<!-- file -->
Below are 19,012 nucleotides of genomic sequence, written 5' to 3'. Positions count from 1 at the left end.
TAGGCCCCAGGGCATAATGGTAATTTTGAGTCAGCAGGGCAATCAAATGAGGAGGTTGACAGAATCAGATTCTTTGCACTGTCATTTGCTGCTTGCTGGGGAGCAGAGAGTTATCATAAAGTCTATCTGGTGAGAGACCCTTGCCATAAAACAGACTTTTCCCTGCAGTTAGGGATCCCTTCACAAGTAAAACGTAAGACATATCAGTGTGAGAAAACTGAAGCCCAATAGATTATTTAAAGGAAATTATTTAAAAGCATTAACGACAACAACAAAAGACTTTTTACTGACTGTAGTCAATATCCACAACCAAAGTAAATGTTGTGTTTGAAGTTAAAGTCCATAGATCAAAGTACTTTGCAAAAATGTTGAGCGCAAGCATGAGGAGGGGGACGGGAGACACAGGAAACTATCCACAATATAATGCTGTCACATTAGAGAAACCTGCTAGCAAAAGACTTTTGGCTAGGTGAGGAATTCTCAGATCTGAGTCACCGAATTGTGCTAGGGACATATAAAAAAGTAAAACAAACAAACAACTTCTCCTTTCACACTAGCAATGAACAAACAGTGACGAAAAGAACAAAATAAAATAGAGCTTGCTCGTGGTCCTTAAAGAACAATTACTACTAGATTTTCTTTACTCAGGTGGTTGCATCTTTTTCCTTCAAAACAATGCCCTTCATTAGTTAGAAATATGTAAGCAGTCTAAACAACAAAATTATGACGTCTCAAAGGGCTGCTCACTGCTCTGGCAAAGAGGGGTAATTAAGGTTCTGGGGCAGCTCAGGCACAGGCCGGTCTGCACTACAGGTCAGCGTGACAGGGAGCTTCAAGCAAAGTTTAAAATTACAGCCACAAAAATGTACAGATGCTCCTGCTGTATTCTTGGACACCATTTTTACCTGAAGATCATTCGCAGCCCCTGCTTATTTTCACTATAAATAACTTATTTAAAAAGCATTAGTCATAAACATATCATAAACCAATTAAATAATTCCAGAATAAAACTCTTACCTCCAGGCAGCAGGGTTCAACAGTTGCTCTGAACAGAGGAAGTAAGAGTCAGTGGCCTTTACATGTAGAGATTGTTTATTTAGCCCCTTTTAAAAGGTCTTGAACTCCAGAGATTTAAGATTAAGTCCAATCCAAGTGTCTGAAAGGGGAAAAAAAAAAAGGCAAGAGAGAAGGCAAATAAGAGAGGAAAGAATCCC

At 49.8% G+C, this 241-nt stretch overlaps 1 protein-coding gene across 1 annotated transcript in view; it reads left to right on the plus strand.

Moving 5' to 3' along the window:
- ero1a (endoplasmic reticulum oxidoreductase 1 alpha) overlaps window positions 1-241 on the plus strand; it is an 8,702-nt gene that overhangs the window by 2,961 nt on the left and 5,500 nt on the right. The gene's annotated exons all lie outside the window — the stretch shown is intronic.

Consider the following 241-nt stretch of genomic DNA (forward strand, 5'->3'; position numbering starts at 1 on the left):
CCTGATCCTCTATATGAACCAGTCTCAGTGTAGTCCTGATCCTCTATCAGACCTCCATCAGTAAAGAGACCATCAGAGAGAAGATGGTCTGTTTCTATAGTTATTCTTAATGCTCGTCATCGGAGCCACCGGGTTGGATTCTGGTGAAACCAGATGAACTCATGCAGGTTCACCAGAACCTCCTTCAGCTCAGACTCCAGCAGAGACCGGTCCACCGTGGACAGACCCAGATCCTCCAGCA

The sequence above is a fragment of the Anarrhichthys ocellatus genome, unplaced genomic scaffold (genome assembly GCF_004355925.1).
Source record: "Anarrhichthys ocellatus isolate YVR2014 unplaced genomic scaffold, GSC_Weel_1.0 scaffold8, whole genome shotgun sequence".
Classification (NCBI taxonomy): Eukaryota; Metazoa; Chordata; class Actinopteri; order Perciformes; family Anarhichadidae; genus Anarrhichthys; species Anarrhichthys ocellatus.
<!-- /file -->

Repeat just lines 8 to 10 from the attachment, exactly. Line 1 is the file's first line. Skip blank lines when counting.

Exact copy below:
The sequence above is a fragment of the Anarrhichthys ocellatus genome, unplaced genomic scaffold (genome assembly GCF_004355925.1).
Source record: "Anarrhichthys ocellatus isolate YVR2014 unplaced genomic scaffold, GSC_Weel_1.0 scaffold8, whole genome shotgun sequence".
Classification (NCBI taxonomy): Eukaryota; Metazoa; Chordata; class Actinopteri; order Perciformes; family Anarhichadidae; genus Anarrhichthys; species Anarrhichthys ocellatus.